WASHINGTON – Former White House National Security Adviser retired Lt. Gen. Michael Flynn may have violated federal law by failing to disclose supposedly unauthorized payments from Russia and Turkey, according to the Chairman of the House Oversight and Government Reform Committee.
“I see no data to support the notion that Gen. Flynn complied with the law,” Rep. Jason Chaffetz (R-Utah.) said at a news conference on Tuesday accompanied by the committee’s ranking member Elijah Cummings (D-Md.).
The announcement followed the Oversight Committee’s Tuesday morning review of Flynn-related documents including the retired lieutenant general’s January 2016 application for an updated security clearance.
Under federal law applicants are required to disclose any payments derived from work on behalf of foreign governments.
Flynn resigned in February following reports that he had diplomatically engaged Russian Ambassador Sergey Kislyak prior to President Trump taking office.
Flynn later said that he misled Vice President Mike Pence about the conversation.
Media reports preceding the announcement suggested that in a late December phone conversation Flynn had given Moscow the impression that the incoming administration might be willing to lift sanctions that were imposed on Russia following that nation’s 2014 annexation of Crimea from neighboring Ukraine.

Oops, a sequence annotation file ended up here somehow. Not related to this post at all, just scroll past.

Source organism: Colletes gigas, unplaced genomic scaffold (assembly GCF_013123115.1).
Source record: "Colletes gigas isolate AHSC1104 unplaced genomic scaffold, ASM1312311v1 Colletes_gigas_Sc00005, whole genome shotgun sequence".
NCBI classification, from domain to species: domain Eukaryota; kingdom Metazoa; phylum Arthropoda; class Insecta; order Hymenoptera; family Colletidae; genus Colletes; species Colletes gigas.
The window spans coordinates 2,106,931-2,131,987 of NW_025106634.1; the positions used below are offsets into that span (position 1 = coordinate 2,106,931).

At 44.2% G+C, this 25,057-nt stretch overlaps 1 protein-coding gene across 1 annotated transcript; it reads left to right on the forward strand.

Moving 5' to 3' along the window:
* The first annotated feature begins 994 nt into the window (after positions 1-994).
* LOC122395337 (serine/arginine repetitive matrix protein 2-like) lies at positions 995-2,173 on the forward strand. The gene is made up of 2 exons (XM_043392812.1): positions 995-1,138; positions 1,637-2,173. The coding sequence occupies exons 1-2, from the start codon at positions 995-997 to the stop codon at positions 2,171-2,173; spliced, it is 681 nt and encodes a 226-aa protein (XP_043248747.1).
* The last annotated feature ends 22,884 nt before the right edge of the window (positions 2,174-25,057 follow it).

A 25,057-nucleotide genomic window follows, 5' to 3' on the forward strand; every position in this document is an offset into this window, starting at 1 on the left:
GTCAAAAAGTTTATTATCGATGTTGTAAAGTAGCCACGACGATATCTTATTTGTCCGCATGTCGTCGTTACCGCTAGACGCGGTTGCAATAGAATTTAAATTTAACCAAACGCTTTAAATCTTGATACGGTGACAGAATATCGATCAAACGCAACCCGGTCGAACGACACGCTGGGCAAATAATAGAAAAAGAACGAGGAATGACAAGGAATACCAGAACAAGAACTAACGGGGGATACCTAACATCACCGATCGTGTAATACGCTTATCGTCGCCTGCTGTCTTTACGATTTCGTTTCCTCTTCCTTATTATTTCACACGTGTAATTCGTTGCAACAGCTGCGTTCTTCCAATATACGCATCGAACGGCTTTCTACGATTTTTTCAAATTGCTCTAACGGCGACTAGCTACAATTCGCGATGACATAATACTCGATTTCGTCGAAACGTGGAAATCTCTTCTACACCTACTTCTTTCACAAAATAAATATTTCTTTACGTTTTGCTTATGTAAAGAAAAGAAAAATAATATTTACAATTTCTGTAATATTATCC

Congressional committees are investigating Russia’s attempt to manipulate the outcome of the 2016 U.S. presidential election as well as alleged ties between members of the Trump campaign and high-ranking Russian officials.
Flynn last month said he would testify before the Senate Select Committee on Intelligence if granted immunity but the request was denied.
Flynn’s attorney Robert Kelner said in a statement Tuesday that his client has been both transparent and forthcoming.